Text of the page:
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World Environment Day celebrations kick off in New Delhi

Jun 02, 2018

India is the global host of 2018 World Environment Day, 2018 with “Beat Plastic Pollution” as the theme for this year’s edition. The issue signals the centrality of plastics and plastic waste to addressing environment challenges.

The global celebrations of World Environment Day 2018, being hosted by India, kicked off with a total of three thematic sessions being held at Vigyan Bhawan here today. Reflecting the “Beat Plastic Pollution” theme of this year’s World Environment Day, the inaugural session focussed on the management of plastic pollution.

In his special address on the occasion, Minister of State for Environment, Forest and Climate Change, Dr. Mahesh Sharma pointed out that the need of the hour is to create a social awareness, particularly among the youth, on reducing the single use of plastic and its reuse. He said that the menace of plastic cannot be tackled till a win-win situation is created for all the stakeholders with regard to the use of plastic.

Emphasising the importance of Extended Producer Responsibility in reducing the use of plastic, the Minister gave a call to rope in the organised sector to retrieve, recycle and reuse plastic because they are non-biodegradable. “Total plastic produced in the last decade is more than that generated in the whole century”, he added.

Alongside, a thematic session on 'Sustainable lifestyle towards Enhancing Resource Efficiency and Circular Economy' was hosted at the ongoing World Environment Day celebrations in New Delhi. The session was organised jointly by the Ministry of Environment, Forest and Climate Change (MoEF&CC) and Deutsche Gesellschaft für Internationale Zusammenarbeit (GIZ). The session brought together policy-makers, regulators, international organisations, businesses, civil society and academia for a discussion on the pathways and key elements for shifting consumption patterns and lifestyles towards sustainable alternatives.

Different policy options for achieving a resource efficient society with low ecological footprint and better governance mechanisms were discussed. The sessions attempted to identify policy options for a resource efficient society, good governance, low ecological footprint and highlight pathways for shifting consumption patterns and lifestyles towards more sustainable alternatives and helped in identifying key elements essential for developing approaches and policies on sustainable lifestyles considering people’s perceptions of sustainability, their values and expectations for the future. It also enhanced awareness of sustainable lifestyles, and identified mechanisms for a concerted action which are needed to be taken by relevant stakeholders.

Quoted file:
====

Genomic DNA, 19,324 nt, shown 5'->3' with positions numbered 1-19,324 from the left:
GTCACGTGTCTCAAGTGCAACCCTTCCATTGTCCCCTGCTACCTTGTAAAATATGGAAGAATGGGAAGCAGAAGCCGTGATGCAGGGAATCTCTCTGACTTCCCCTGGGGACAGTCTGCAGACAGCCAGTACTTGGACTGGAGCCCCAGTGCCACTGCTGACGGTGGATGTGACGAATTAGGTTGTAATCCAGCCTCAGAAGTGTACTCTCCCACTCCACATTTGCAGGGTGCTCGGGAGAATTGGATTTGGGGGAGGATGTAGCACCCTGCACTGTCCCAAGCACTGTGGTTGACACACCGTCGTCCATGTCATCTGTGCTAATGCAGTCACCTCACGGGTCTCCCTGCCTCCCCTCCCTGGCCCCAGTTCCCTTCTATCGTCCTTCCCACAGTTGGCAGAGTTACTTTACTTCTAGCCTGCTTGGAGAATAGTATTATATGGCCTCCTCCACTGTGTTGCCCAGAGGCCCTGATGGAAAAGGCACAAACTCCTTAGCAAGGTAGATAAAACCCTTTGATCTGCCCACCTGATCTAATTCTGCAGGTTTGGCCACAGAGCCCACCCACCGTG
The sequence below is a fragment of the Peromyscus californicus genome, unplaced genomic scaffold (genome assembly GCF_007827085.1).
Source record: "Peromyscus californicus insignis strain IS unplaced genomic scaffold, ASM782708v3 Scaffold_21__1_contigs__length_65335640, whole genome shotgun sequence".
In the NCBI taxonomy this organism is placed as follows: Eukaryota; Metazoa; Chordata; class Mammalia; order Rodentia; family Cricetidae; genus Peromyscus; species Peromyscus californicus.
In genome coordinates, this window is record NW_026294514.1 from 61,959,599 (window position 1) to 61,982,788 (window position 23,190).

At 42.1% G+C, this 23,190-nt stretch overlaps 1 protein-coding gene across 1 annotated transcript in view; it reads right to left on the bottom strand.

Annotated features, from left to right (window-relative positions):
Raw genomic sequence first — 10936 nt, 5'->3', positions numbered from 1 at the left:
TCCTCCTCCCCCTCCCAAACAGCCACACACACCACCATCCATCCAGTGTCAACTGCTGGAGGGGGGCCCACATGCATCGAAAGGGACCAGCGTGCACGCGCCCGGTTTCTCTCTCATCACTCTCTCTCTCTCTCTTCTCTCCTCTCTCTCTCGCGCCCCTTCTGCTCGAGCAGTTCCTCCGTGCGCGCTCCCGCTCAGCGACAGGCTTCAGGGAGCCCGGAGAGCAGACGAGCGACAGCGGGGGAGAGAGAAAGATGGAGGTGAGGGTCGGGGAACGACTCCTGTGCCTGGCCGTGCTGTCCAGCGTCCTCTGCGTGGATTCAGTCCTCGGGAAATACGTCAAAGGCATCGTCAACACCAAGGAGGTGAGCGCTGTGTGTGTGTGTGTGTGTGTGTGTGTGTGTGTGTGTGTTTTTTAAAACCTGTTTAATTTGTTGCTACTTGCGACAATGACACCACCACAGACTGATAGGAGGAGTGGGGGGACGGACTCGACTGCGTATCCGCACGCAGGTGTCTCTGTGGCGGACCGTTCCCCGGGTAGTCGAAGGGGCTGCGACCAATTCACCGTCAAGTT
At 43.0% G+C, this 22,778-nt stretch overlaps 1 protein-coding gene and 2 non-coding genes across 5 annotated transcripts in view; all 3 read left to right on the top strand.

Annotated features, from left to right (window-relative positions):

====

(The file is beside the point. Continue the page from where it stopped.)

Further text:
Delivering the special remarks, Central Pollution Control Board Chairman SPS Parihar pointed out that material consumption in India is growing since 2010 and behavioural change is the toughest part. He also gave examples of Swacch Bharat mission of Madhya Pradesh where students are visiting households to train the adults.

Another parallel session on the Himalayan Ecosystem saw case studies presented on waste management in the core zone of Kailash landscape, along with the waste warriors taming waste and more through forest dwellers Van Rajis of Kailash landscape were shared. The challenges of solid waste, including plastic in the Himalayan landscape and some of the innovative practices from the region, which could provide a way forward in Himalayas were also highlighted.

The learning from the Himalayas, as well as the experiences ranging from ecosystem-based adaptations in mountain ecosystems and tools for assessing restoration from both Indian and Nepal Himalayas were discussed, along with landscape level conservation in the Himalayas from the 1990’s till the present day and raising awareness on the evolution of thinking and action towards landscape-based high altitude conservation in India.

The overview of the National Mission on Himalayan Studies (NMHS) to support the sustenance and enhancement of the ecological, natural, cultural and socio-economic capital assets and values of the Indian Himalaya Region were discussed along with the major areas of ongoing projects such as spring revivals, water conservation and management, river bed filtration, climate change, livelihood support, rejuvenation of orchid, utilisation of pine needles, addressing human wildlife conflict, alternative sources of energy, conserving medicinal plants and solid waste management. In addition, microbial bio-composting was discussed as sustainable solutions of biodegradable waste, if segregated at its source of generation. Further, the management of plastic waste and its innovative method was shared during the session on synthesis of graphene and graphene oxide from plastics.

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